Monday, December 25, 2006

Pearls Before Ahmadinejad

Hat Tip: Little Green Footballs:

From Reuters:
A Danish art group that pokes fun at world leaders targeted Iranian President Mahmoud Ahmadinejad on Wednesday by placing an advertisement in a Tehran newspaper with an insulting hidden message.

Beneath a picture of the president, a series of apparently sympathetic statements were arranged such as "Support his fight against Bush" and "Iran has the right to produce nuclear energy". The advert was attributed to "Danes for World Peace".

However, the first letters of each phrase, when read from top to bottom, spell out "S-W-I-N-E".

"We thought we would poke fun at Ahmadinejad because we don't think he's very liberal or sensitive," said Jan Egesborg, a member of the art group Surrend.
Meanwhile, Gateway Pundit reports that after students dissed Ahmadinejad during his Holocaust conference, they have issued a statement, concluding "Whoever sows wind, will reap a tempest."

This is the same guy who in last year's election received just 12% of the vote in the first round, yet somehow ended up with 60% in the second round. But Ahmadinejad was not so lucky in recent elections:
Opponents of Iran's ultra-conservative president won nationwide elections for local councils, final results confirmed Thursday, an embarrassing outcome for the hardline leader that could force him to change his anti-Western tone and focus more on problems at home.

Moderate conservatives critical of President Mahmoud Ahmadinejad won a majority of seats in last week's elections, followed by reformists who were suppressed by hard-liners two years ago.

The vote was widely seen as a sign of public discontent with Ahmadinejad's stances, which have fueled fights with the West and led Iran closer to U.N. sanctions.

Ahmadinejad's anti-Israel rhetoric and staunch stand on Iran's nuclear program are believed to have divided the conservatives who voted him into power. Some conservatives feel Ahmadinejad has spent too much time confronting the West and failed to deal with Iran's struggling economy.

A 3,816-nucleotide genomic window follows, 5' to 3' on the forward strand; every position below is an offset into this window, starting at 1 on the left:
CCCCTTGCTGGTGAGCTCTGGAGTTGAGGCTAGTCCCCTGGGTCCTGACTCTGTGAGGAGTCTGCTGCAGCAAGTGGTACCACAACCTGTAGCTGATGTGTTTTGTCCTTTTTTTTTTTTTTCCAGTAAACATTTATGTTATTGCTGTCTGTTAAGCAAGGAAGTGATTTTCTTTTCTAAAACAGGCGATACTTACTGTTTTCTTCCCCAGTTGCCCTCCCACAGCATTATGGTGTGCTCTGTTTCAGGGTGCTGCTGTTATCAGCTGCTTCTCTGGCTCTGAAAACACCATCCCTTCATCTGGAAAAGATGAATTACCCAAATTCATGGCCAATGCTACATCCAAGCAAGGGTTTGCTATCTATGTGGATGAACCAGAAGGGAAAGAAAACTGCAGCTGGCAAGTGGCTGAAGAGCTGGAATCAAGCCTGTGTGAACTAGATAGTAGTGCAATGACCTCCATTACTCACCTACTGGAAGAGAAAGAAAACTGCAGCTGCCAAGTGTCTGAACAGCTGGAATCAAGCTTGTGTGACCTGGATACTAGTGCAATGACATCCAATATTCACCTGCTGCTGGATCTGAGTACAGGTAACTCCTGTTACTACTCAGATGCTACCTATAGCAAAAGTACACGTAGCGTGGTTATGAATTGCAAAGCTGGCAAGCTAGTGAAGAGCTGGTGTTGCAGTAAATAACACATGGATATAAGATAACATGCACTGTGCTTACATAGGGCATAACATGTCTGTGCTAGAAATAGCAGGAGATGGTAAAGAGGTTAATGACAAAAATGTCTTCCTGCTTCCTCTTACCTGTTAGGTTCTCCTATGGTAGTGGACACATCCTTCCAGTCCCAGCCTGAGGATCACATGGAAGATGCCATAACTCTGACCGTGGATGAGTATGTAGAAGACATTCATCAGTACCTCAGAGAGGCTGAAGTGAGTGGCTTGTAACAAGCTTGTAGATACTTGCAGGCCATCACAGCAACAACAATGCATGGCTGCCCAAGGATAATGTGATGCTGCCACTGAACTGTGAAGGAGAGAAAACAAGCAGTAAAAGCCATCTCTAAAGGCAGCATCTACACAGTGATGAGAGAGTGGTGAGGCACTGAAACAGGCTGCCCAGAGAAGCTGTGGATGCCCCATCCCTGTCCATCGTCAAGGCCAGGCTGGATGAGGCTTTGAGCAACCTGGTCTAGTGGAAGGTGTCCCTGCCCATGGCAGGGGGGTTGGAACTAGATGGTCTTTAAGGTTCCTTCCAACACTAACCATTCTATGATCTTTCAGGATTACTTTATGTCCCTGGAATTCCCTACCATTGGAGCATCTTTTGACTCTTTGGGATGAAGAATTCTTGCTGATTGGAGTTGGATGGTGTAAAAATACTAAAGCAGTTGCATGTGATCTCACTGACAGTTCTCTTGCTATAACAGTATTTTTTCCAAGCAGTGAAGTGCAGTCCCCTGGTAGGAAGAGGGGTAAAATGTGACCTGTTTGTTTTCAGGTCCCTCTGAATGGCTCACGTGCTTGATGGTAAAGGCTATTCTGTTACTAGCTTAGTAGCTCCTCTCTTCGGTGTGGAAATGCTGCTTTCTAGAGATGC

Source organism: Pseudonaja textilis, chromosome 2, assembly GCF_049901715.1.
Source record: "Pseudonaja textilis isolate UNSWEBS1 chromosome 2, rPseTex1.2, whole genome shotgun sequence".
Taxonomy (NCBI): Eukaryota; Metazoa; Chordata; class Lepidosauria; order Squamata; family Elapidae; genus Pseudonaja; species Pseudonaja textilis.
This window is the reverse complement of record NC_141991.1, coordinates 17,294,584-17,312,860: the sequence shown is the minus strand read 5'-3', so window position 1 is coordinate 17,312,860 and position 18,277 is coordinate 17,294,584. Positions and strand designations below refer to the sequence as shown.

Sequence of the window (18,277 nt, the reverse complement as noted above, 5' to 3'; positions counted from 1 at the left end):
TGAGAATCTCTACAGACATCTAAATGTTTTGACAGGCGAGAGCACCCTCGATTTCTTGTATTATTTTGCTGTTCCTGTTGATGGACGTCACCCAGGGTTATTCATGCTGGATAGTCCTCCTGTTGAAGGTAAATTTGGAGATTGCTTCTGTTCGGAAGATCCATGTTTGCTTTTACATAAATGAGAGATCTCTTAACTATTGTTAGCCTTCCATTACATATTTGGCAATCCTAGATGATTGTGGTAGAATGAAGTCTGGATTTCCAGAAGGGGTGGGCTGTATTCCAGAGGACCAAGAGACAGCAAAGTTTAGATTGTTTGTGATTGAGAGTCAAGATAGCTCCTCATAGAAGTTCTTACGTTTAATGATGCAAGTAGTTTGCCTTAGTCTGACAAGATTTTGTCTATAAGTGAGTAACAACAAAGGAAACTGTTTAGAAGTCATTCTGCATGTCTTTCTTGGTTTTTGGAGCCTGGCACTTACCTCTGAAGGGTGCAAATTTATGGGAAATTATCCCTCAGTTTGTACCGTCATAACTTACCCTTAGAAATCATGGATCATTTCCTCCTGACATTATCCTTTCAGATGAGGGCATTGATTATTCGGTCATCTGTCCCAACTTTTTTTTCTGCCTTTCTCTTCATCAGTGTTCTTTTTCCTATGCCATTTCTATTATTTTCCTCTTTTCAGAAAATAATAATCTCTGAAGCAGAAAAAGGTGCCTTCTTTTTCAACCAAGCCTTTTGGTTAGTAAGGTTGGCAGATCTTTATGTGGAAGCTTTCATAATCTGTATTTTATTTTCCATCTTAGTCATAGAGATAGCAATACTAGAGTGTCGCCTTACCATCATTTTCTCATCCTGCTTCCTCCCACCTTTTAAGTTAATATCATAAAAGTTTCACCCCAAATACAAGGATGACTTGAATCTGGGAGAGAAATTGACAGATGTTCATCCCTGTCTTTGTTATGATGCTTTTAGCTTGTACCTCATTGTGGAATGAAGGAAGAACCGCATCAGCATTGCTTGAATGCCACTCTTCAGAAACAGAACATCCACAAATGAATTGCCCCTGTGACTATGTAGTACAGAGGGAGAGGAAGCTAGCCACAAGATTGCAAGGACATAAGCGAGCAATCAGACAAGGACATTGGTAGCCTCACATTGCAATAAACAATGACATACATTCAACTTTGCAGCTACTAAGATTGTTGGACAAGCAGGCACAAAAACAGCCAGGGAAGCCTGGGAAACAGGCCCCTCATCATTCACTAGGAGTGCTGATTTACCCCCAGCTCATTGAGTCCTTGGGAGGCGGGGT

This is not to say that this 'embarrassment' to Ahmadinejad is going to have any real effect on his statements about the acquisition of nuclear power, his attitude towards the West, or his threats against Israel--but hope always springs eternal:
The results are expected to pressure him to change his populist anti-Western tone and focus more on Iran's high unemployment and economic problems at home.
Maybe. But we're still a long way from seeing any real pressure on Ahmadinejad from within the Iranian leadership to change his ways. As the Wall Street Journal more realistically points out, the onus may be on the US:
It is wrong to imagine that the big winner--former president and Ayatollah Akbar Hashemi Rafsanjani--is a moderate or a reformer, though he is more certainly presentable than his successor; he too has threatened Israel with nuclear annihilation. But given the limited political choices the regime offers voters, the election indicates that most Iranians dislike the regime and that they take no pleasure in their president's status as a moral pariah.

There's an opening here to promote change, provided the U.S. doesn't reward Mr. Ahmadinejad's bad behavior by failing to punish it, and provided President Bush reminds Iranians that while the U.S. opposes their government, it stands with Iranians who want more freedom.

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